The Virginia statute of limitations for defamation claims states that “every action for injury resulting from libel, slander, insulting words, or defamation shall be brought within one year after the cause of action accrues.” (See Va. Code § 8.01-247.1). A defamation cause of action “accrues” when the defamatory acts occurred, which is generally the date the defamatory statements were communicated to a third party. Some plaintiffs have tried to file defamation actions after the one-year period has expired (i.e., over a year after the accrual date) by arguing that the statute of limitations should be extended because the defendant engaged in a continuous, ongoing defamation campaign that isn’t really capable of being measured by any particular date. This theory has been successful in getting around statutes of limitations governing breach-of-contract cases against doctors and lawyers, but as a recent federal case confirms, it doesn’t apply to defamation claims.

The theory has been described variously as the “continuous tort rule,” the “continuing wrong doctrine,” the “continuing violation doctrine,” and the “continuous undertaking rule.” Regardless of what you call it, the idea is that a court can consider acts occurring outside the limitations period if there is a “fixed and continuing practice” of unlawful acts both before and during the limitations period. (See Commonwealth ex rel. Fair Hous. Bd. v. Windsor Plaza Condo. Ass’n, Inc., 289 Va. 34, 65 (2014)). Under this rule, “where there is an undertaking which requires a continuation of services, the statute of limitations does not begin to run until the termination of the undertaking.” (Harris v. K & K Ins. Agency, 249 Va. 157, 161 (1995)). The rule postpones the accrual date “with respect to a particular undertaking or transaction” and applies “only when a continuous or recurring course of professional services relating to a particular undertaking is shown to have taken place over a period of time.” (Moonlight Enters., LLC v. Mroz, 293 Va. 224, 230 (2017)).

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Some defamation cases are so lacking in merit that a defendant can pick and choose among multiple grounds for dismissal. Virginia’s anti-SLAPP statute, for example, is designed to provide a remedy for defendants who are sued for exercising their First Amendment rights while speaking on matters of public concern. A demurrer, on the other hand, allows a defendant to challenge the legal sufficiency of the plaintiff’s complaint in situations where the complaint fails to present a valid claim even if one assumes all the plaintiff’s allegations are true. The anti-SLAPP statute authorizes an award of attorney fees to a prevailing defendant; a successful demurrant may succeed in getting the case dismissed but will generally not be entitled to recovery of legal fees. Virginia defense lawyers often struggle with the strategic decision of which dispositive motion to file and argue first to maximize the likelihood of both a dismissal and an award of legal fees. In a decision of the Virginia Court of Appeals released earlier this week, the court offered some guidance, ruling that even if a demurrer is argued first and sustained, a pending anti-SLAPP motion will not become moot and fees may still be awarded if the statement at issue is covered by the statute.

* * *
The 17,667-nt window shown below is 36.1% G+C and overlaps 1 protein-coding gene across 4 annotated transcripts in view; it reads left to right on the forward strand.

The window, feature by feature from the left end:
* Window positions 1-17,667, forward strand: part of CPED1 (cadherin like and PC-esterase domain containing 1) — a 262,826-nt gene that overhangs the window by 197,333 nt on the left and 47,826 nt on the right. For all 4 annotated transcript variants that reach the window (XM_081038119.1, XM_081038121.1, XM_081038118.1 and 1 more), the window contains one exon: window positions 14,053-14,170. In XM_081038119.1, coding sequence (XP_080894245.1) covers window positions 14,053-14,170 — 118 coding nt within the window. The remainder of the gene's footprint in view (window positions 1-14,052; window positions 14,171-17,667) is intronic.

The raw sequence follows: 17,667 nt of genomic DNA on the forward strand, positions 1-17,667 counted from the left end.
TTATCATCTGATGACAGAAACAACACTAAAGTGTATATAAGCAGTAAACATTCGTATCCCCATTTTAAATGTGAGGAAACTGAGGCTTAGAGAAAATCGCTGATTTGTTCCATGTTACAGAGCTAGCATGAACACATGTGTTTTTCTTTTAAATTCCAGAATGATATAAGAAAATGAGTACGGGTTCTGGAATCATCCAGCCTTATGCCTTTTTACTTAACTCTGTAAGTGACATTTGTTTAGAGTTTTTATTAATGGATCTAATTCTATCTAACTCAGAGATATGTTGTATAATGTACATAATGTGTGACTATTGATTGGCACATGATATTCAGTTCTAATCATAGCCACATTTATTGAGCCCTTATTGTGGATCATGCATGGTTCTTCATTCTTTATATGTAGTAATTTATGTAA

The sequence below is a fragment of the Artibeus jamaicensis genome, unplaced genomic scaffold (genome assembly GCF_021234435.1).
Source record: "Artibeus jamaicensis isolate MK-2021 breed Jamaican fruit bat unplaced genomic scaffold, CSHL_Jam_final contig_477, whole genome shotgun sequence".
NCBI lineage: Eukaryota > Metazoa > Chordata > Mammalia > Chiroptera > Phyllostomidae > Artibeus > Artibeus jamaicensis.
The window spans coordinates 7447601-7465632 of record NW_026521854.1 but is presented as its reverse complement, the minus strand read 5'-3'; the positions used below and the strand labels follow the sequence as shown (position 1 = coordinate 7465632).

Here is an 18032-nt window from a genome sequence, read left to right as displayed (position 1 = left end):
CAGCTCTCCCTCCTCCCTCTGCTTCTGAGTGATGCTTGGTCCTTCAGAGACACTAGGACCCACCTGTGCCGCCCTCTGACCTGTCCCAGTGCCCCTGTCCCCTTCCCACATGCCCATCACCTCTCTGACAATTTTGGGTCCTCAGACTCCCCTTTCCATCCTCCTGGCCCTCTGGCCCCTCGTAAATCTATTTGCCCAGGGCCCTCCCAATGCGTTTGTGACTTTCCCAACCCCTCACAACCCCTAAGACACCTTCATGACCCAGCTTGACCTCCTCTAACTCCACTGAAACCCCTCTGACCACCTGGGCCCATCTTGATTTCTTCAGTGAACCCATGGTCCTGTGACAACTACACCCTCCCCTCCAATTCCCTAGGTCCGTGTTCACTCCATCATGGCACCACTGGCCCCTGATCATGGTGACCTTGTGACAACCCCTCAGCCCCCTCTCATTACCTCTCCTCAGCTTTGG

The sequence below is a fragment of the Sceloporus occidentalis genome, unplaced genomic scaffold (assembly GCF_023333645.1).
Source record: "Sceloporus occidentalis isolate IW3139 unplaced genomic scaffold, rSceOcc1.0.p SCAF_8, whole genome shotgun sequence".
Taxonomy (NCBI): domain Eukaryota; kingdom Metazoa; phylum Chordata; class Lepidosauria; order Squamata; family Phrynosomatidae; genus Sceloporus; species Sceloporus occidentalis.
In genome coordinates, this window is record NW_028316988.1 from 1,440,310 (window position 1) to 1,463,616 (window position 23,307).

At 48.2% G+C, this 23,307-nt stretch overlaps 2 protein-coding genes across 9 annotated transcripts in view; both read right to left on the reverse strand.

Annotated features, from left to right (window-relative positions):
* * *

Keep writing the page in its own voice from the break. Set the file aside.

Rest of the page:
The case is Jamie Allen Harless v. Kenneth E. Nicely and the facts are straightforward: a high school football coach was not pleased with the way his behavior was characterized by four employees of Roanoke County Public Schools who had written various reports and other statements about his conduct during a football game with a competing high school. The school principal had issued a report describing how she investigated an incident and determined that Coach Harless had called a student on the opposing team a “fucking dirty player” and uttered various other profanities. The complaint alleges she added her own commentary to the report, writing for example that “Mr. Harless acted in a racist manner unfit to coach when he intentionally targeted two WBHS players because they were Black.” The complaint also takes issue with various statements accusing him of unsportsmanlike recruiting methods that violate Virginia High School League policies.

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As noted previously on this blog, if an employer falsely suggests to others that an employee was fired for cause when, in truth, the employee quit the job voluntarily, the employer may be liable for defamation. Similarly, when news outlets report on the separation of public figures from their places of employment, they need to be careful with the words they use. Nobody wants to open a newspaper and encounter a story about how they were forcibly removed from a position they voluntarily quit, leaving readers with the false impression that some sort of misconduct occurred. A recent Virginia case involved a news story reporting that a school superintendent was “ousted.” In examining whether a term like this could support a defamation action, the court relied primarily on dictionary definitions.

In Sroufe v. Scripps Media, Inc., Dr. William D. Sroufe, the former superintendent of Colonial Heights Public Schools, took issue with a news story that aired in February 2023 on WTVR/CBS6. The broadcast allegedly misrepresented the circumstances of his departure from the school system. According to the report, Sroufe was “ousted” due to allegedly covering up misconduct by a softball coach at the school. This narrative, he asserted, was not only damaging to his reputation but also blatantly false.